“Chunky Shrapnel was made for the cinema but as both concerts and films are currently outlawed, it feels poetic to release a concert-film digitally right now. Get the loudest speakers you’ve got, turn ‘em up and watch Chunky on the biggest telly you can find. Get heaps of snacks and convert your lounge room into a cinema.” That’s Stu Mackenzie, lead singer of King Gizzard & The Lizard Wizard about the feature length music documentary following the band’s 2019 tour across Europe and UK.
“We had booked a premiere at the Astor in Melbourne, and secured US and Euro distribution but that was scrapped with the virus,” says the film’s producer Max Coles. “We really wanted to premiere on a big screen, but came to see that desire quickly trumped by needing to get the film out to a lot of anxious and bored homebound people ASAP. We were getting thousands of messages asking for an online release after the premiere event was pulled. So, we’ve made a quick pivot to self distribute and make it available to rent for 24 hours only on April 17 – the closest we could get to a real theatrical experience.”
According to Chunky Shrapnel director John Angus Stewart, “… there is a certain amount of mediocrity and self-congratulatory behaviour around a band making a “behind the scenes” tour film. It rarely feels like the filmmakers are friends with the band or even understand them in any type of articulate or insightful way. Gizzard were always hesitant about making a live film because of these reasons. They didn’t see the point in it unless it was offering something new and fresh. In the end, this is why we decided to set a few guidelines before starting out. The first was to keep the band at somewhat of an arm’s length, it was important for the film to be about their music and not necessarily about the everyday minutia of their lives and opinions. We wanted to put you in the room with them and let you observe as you would anyone else, and not resort to “big brother”, diary style talking head interviews. The second was the technical approach, to shoot songs in single takes on 16mm motion picture film. The reason being, we wanted to abandon the cookie cutter approach of using multiple cameras set up in the obvious places and coldly cut between them – so, no cutting during songs. And finally, we wanted to shoot it on stage, literally constantly moving around each member to the point of being in the way (which happened multiple times).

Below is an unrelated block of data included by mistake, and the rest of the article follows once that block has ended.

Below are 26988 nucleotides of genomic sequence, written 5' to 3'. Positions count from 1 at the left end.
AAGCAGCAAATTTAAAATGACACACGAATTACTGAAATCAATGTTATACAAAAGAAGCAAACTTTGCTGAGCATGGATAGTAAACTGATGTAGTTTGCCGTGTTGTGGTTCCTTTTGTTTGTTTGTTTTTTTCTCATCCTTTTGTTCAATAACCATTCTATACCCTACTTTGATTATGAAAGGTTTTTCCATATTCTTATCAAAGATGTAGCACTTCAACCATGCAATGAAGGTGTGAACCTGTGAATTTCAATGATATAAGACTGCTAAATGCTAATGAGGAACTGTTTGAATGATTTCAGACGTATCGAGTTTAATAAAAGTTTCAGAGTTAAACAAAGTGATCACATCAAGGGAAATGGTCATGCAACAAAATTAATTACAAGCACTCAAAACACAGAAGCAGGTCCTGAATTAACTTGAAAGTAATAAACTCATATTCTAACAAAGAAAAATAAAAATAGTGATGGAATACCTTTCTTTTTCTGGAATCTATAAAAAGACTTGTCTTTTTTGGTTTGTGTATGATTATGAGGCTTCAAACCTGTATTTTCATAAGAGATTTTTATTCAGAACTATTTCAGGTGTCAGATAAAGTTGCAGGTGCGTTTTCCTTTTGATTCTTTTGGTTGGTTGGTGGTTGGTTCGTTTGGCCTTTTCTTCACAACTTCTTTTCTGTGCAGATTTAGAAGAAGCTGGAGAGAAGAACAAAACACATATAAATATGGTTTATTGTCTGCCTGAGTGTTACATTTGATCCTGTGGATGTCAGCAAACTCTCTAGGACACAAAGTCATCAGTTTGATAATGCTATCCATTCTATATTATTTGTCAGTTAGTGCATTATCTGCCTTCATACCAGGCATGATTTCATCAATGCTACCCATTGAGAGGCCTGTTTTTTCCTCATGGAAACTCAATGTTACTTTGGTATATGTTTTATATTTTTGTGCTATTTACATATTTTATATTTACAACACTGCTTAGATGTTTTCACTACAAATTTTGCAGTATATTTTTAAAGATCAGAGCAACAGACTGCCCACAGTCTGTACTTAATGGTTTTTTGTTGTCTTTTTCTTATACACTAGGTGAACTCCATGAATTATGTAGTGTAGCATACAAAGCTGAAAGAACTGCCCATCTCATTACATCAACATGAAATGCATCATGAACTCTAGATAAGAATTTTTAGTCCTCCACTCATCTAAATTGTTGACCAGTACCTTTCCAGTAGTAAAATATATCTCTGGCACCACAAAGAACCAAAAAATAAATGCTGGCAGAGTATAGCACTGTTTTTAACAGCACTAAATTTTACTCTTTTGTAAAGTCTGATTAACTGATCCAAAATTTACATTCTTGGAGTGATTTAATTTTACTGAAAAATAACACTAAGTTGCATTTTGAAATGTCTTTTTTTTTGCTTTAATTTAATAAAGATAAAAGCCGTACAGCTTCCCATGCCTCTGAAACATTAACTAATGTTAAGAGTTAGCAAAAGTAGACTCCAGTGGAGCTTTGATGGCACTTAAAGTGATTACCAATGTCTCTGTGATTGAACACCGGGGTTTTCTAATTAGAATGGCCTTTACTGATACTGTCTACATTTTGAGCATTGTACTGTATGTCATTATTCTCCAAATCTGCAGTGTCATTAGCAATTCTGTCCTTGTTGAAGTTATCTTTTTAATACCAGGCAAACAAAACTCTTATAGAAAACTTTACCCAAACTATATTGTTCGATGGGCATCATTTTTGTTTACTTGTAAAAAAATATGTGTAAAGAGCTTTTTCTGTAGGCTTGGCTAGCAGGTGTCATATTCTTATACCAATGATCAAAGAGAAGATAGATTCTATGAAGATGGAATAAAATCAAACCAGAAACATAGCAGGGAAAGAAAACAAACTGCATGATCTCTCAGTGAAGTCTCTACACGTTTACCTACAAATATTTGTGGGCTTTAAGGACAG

“The results exceeded our expectations, the band felt it was the most accurate version of live music photography they had ever seen. It clearly depicts the excitement, the nerves and the extreme disorientation of being onstage. Playing at the energy level that they do, it’s really something to see. We wanted it to make you feel something and take you somewhere, be a trip, not just an offering. Stu and I worked back and forth finishing the film, passing song choices, musical ideas, edit notes and tonal shifts. It would have been almost impossible if we didn’t share a studio or either of us had regular sleep patterns. Stu’s score elevates our contention and really turns it into voyage. We wanted it to feel like Gizzard’s Fantasia.”